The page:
Robbie Barrat started building AI on a bet.
His high school programming club was arguing about whether artificial intelligence could ever accomplish tasks better than humans. Barrat thought the answer was obvious. A few of his peers, however, weren’t so easily convinced and asked for proof by the club’s next meeting.
“All of the sudden I had a week to make a neural network that could rap,” Barrat said.
The next time the club met, he had done it.
Barrat’s story is possible because Silicon Valley has decided AI is becoming indispensable, and big companies need to cultivate more talent to fill the growing demand—Google, Facebook, Microsoft, IBM and other giants like GE are shelling out multi-million dollar salaries for AI programmers.
To upend the perceived shortage of talent, tech companies have begun to evangelize for open-source AI code, or software that’s free to use, modify, and improve upon. If it’s free to play with, and easy to learn about through communities working to improve the open source code, the assumption is that more people (and younger people) will start to get interested in working with AI.
In short, Silicon Valley is looking for people like Barrat.
Barrat, a 17-year-old who stresses that he’s growing up on a rural farm in West Virginia away from anything resembling a tech hub, taught himself how to code and build AI programs using entirely open-source software. His laptop runs Linux, an open-source operating system preferred by coders for its versatility, and he uses open-source machine learning library PyBrain to train his neural networks (though he’s figuring out how to use Google’s open-source TensorFlow). He’s read open-source textbooks.
The rapping AI was his first project, although he learned Python by building simple programs to do things like play Tic-Tac-Toe. Barrat says he ended up writing most of the original code in an afternoon, and spent the next few days optimizing the results. The most current iteration is trained on 6,000 Kanye West lines and can now generate speech that raps the words written by the AI, complete with semi-appropriate pauses.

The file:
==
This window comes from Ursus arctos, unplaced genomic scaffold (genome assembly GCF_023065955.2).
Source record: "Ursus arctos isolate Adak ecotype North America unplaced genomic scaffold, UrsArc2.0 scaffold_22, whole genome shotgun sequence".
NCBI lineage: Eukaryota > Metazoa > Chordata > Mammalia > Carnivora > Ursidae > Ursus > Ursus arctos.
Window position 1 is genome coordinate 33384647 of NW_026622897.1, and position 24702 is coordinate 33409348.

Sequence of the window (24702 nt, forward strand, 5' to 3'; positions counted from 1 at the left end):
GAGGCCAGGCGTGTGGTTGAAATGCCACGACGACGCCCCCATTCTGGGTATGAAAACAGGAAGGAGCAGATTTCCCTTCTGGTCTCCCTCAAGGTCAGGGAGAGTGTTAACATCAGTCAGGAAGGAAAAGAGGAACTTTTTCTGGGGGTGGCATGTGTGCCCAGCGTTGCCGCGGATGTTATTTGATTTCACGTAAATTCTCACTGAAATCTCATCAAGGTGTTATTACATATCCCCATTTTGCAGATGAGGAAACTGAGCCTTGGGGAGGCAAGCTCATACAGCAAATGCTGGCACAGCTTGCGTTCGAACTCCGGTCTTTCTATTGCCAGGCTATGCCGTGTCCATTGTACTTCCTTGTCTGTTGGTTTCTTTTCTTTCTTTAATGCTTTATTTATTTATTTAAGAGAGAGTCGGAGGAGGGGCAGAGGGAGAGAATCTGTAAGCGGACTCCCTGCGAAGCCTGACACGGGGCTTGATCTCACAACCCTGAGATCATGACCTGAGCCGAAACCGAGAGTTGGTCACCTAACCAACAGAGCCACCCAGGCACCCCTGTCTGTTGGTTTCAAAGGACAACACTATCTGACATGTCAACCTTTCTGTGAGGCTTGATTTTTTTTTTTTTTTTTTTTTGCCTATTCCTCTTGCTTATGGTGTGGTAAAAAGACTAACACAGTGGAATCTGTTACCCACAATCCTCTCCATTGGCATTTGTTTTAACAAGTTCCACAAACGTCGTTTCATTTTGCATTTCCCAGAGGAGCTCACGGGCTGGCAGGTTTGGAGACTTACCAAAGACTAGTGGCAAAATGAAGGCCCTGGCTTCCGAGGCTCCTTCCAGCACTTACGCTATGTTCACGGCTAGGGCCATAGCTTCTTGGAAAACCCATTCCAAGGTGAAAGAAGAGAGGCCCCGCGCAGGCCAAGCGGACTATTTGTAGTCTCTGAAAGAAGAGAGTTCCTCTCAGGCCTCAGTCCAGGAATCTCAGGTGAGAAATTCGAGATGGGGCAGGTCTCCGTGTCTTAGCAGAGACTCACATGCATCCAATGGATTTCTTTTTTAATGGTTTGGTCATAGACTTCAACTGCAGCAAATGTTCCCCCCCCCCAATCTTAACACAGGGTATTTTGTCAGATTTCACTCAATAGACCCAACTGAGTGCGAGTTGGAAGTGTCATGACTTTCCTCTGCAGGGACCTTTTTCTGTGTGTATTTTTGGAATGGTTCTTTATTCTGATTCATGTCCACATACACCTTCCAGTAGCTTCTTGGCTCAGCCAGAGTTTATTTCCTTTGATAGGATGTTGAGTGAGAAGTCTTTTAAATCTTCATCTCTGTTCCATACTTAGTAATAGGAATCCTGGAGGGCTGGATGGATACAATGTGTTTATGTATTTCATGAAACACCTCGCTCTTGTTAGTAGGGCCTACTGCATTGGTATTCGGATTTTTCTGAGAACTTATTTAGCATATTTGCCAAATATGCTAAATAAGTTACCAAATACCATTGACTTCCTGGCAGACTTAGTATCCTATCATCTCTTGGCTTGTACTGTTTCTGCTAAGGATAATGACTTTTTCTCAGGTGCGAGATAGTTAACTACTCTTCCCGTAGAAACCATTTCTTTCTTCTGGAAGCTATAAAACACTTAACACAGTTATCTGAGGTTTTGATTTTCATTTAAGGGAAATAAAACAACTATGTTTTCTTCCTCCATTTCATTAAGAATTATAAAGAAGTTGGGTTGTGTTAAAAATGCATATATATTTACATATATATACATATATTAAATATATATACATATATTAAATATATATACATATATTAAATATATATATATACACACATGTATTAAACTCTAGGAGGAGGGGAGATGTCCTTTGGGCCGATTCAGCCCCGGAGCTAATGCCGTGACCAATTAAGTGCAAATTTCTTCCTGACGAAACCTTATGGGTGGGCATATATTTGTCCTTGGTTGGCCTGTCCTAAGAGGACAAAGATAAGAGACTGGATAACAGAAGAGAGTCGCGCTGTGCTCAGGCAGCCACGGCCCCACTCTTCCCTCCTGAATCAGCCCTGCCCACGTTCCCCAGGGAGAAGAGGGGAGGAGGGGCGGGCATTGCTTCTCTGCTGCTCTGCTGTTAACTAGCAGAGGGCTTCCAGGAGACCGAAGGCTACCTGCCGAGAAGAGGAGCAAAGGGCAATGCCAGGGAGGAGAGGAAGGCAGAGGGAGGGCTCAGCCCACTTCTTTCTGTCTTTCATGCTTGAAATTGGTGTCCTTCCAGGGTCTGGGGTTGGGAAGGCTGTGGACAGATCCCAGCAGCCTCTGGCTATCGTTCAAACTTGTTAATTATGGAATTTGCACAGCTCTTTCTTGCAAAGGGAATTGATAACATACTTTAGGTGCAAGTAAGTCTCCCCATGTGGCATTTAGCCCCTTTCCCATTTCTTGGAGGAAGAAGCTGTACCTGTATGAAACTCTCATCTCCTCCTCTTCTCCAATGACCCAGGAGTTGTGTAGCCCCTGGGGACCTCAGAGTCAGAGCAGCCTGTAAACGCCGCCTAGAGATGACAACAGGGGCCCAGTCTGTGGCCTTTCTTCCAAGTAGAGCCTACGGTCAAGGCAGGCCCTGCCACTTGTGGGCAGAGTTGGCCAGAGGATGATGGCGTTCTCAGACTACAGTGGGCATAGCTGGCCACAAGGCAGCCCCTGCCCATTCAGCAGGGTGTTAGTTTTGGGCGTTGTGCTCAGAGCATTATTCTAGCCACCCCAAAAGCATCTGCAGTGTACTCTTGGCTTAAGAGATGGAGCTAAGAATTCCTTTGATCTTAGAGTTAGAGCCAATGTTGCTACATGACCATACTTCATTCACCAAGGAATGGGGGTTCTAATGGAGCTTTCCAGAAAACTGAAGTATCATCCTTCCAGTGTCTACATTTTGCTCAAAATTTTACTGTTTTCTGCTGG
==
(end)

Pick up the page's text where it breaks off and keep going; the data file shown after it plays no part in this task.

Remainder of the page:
“Originally it just rearranged existing rap lyrics, but now it can actually write word-by-word,” Barrat said.
He got the full AI-researcher experience when he realized his data wasn’t formatted correctly, causing the algorithm to spit out “garbage.” That’s when he learned that understanding what went wrong inside a neural network was tougher than he thought.
“We’ve got to figure out the way to make more transparent machine learning models,” Barrat said. “If we’re able to make progress into seeing into the thought process of a neural network, I think it’s going to teach us a lot about Go, or language, or the structures that we aren’t able to pick up on yet.”
But Barrat says it was really open-source that made his rapping AI possible. He wanted to build it, and Googling and downloading open software eventually let him figure it out.
Silicon Valley is still figuring out how to cultivate young talent. Google has a number of programs like Made with Code, meant to encourage and mentor teen girls to work in tech, and Google’s CS First initiative works to help build coding clubs within schools. Facebook built a site called TechPrep, which uses an easy series of questions to connect kids and adults to free coding courses online. Microsoft has free Hour of Code camps at Microsoft Stores, where children can learn how to code using Minecraft. Microsoft also uses its stores as base camps for kid-friendly camps and coding classes.
But for all their efforts, there is still a major deficit of coding talent: 2015 numbers indicate there are 10 times as many computing jobs open than there were graduates with computer science degrees. And even after students get a degree in computer science, only two-thirds actually stay in the field.
Barrat isn’t sure that he’ll go on to work in tech—he still loves pure math. But for now, the ability to work with AI for creative projects is fun after he gets home from school.
“It’s not like I’m being assigned these for school, it’s just that I like to work on projects that incorporate math, computer science, and more artistic elements,” Barrat said. “I got a neural network to write piano melodies. I’ve been trying to get [neural networks] to generate abstract art. I don’t know if you can call teaching a neural network to make rap songs artistic, but I like to think that you can.”